El Paso Mayor, Fighting Ouster Over Gay Rights, Counts Legal Bills
AUSTIN, Texas — El Paso Mayor John Cook has amassed $250,000 in debt fighting for his job after casting a decisive vote to reject a ban on benefits for same-sex partners of municipal workers. The move sparked demands for his recall.
Cook, 65, faces a special election after he backed repeal of a law passed by voters in November 2010 that limits benefits such as health insurance to city employees, legal spouses and dependent children. Texas doesn't permit same-sex marriage.
Opponents led by Pastor Tom Brown of El Paso's Word of Life Church petitioned for the recall targeting Cook and the City Council members who sided with him in overturning the ballot measure, designed to protect "traditional family values." Brown helped lead support for the initiative that created the law. Its passage prompted a lawsuit by a city police union.
"Pastor Brown was more than happy to throw everyone else under the bus in his zeal to go after homosexuals," said Ron Martin, president of the El Paso Municipal Police Officers Association. "The pastor figured out of that if you removed insurance benefits just for same-sex couples it would be unconstitutional, but if you removed them for everybody who wasn't in a traditional marriage, then it was OK."
Cook is the only big-city mayor in the United States to face a recall because of issues tied to the debate over same-sex marriage, at least in recent years, said Leslie Graves, publisher of the Ballotpedia website in Madison, Wis., which tracks elections, and Paul Guequierre, a spokesman for the Washington-based Human Rights Campaign Inc. The nonprofit organization advocates equal treatment of same-sex partners by employers.
"Government should not be using tax dollars to endorse a social agenda," Brown said Feb. 6 by telephone. The 2010 ballot measure, which also affected retirees, foster children and other nonfamily dependents of municipal employees, passed 55 percent to 45 percent, with about 20,300 voting in favor. In June, Cook joined four council members to repeal it in a 5-4 vote.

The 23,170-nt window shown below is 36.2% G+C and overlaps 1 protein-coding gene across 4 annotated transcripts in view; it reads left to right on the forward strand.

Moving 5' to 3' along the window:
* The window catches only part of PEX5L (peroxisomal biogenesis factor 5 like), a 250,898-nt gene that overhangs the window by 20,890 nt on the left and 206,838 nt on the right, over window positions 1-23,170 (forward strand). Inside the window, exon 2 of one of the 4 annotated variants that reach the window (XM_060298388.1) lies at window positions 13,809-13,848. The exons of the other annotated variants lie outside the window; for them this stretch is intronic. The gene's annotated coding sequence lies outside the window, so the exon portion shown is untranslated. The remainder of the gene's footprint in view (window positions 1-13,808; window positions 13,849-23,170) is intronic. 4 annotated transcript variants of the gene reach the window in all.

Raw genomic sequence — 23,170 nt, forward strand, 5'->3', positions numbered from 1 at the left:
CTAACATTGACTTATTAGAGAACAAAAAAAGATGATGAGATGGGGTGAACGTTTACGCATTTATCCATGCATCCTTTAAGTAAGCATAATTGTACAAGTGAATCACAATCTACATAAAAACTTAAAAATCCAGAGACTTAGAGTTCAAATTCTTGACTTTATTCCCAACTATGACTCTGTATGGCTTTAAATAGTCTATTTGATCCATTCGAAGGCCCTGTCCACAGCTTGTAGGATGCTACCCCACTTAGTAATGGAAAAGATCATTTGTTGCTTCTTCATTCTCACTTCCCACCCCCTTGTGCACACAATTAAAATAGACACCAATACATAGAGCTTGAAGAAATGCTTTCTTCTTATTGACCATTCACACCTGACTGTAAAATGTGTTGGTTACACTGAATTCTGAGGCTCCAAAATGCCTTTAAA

"Once they overturned what the people had decided, that was a cause for a recall," said Brown, whose website includes an article entitled "Homosexuality: Its cause and cure." He said the council betrayed the will of the people. "The highest civil right that all of us possess is the right to vote, and our City Council took away our right to do that."
An April 14 recall election may cost as much as $1.3 million, City Clerk Richarda Momsen said. That's about 38 times the estimated $34,000 cost of providing benefits to the domestic partners of 19 unmarried workers who were affected by the law.
No one actually lost their benefits as a result of the ballot initiative, Momsen said.
Cook, the mayor of the city of more than 649,000 residents since 2005, is scheduled to leave office in July 2013 because of term limits. He said he opposed the ballot measure as unfair.
"El Paso was the first city in the Deep South states to pass an ordinance prohibiting discrimination based on skin color," he said by telephone. "With that history behind us and being a very tolerant community, it was very discouraging to have citizens misled in passing an ordinance they didn't really understand."
The dispute may hurt the image of El Paso, where one of its two New York Stock Exchange-listed companies, Western Refining Corp., is moving more than half its corporate staff to Tempe, Ariz. The city's economy may benefit from the projected addition by 2013 of about 21,000 soldiers at Fort Bliss, which is the nation's fastest-growing Army base, according to municipal estimates.
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